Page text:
In this workshop, we will explore the different methods through which text mining can be used to “read” text in new ways.

Introduction to Project Development, June 8th, 9:30-4
This workshop will explore the fundamentals of project planning and design.

Content, Curation, and Publication: Using WordPress and Omeka to Tell Scholarly Stories, June 10th, 9:30-4
This workshop will explore how the platforms WordPress and Omeka can help scholars publish their work by creating dynamic digital publications and exhibitions.

HyperCities: Thick Mapping in the Digital Humanities

HyperCities: Thick Mapping in the Digital Humanities

Thursday January 15, 5:00- 6:30, reception to follow; books available for sale.

Jurow Lecture Hall at New York University Silver Center, Room 101, 100 Washington Square East (entrance on Washington Place)

Todd Presner discusses his collaboratively authored new book, co-edited with David Shepard and Yoh Kawano, a metaLAB project from Harvard University Press, and tours its companion website http://www.hypercities.com/. Todd Presner is Sady and Ludwig Kahn Director of the Center for Jewish Studies, Professor of Germanic Languages and Comparative Literature, and Chair of the Digital Humanities Program at the University of California, Los Angeles.

In conversation with:

Matthew K. GoldAssociate Professor of English and Digital Humanities, Graduate Center, CUNY; Director of the CUNY Academic Commons and Editor of Debates in the Digital Humanities (University of Minnesota Press, 2012)

Laura Kurgan, Associate Professor of Architecture, Planning, and Preservation, and Director of the Spatial Information Design Lab at Columbia University, and author of Close Up, at a Distance: Mapping, Technology, Politics (Zone Books, the MIT Press, 2013)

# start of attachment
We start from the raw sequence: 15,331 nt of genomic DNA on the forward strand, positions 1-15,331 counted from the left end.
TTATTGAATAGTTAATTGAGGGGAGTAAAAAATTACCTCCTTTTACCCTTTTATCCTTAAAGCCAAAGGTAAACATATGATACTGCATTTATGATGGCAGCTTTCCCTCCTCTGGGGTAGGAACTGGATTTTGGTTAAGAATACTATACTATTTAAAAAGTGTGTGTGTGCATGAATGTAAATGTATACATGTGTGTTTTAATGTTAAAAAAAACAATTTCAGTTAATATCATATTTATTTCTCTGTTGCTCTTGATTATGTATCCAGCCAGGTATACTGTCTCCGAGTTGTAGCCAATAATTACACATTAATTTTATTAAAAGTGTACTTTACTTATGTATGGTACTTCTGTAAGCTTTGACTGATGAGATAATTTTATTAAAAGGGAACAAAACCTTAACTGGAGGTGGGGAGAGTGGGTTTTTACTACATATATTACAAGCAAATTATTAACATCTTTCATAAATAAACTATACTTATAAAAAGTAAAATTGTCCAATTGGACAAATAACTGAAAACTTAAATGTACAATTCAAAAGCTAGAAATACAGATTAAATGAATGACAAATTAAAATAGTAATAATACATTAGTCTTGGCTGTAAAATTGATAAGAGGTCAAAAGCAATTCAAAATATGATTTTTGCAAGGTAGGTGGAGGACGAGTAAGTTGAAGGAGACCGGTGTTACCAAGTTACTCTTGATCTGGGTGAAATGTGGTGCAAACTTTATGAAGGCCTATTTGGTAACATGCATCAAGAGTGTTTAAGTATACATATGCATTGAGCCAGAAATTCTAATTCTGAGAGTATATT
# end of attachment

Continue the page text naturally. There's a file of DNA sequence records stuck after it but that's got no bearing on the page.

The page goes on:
Introduced by Thomas Augst, Associate Professor of English and Acting Director of Digital Humanities, Faculty of Arts and Sciences, New York University

Part of the metaLAB series of books about the digital humanities, HyperCities: Thick Mapping in the Digital Humanities (2014) is a collaboratively authored and designed exploration of mapping cities over time. The primary authors are Todd Presner, David Shepard, and Yoh Kawano, with contributions by Philip Ethington, Mike Blockstein, Reanne Estrada, Chris Johanson, Diane Favro, and Xarene Eskandar. A digital platform transmogrified into a book, it profiles the ambitious online project of the same name that maps the historical layers of city spaces in an interactive, hypermedia environment. The authors examine the media archaeology of Google Earth and the cultural–historical meaning of map projections, and explore recent events—the “Arab Spring” and the Fukushima nuclear power plant disaster—through social media mapping that incorporates data visualizations, photographic documents, and Twitter streams. HyperCities includes a “ghost map” of downtown Los Angeles, polyvocal memory maps of LA’s historic Filipinotown, avatar-based explorations of ancient Rome, and hour-by-hour mappings of the 2009 Tehran election protests.

This in an NYC-DH event, sponsored by NYU Libraries, in partnership with the Faculty of Arts and Sciences of New York University.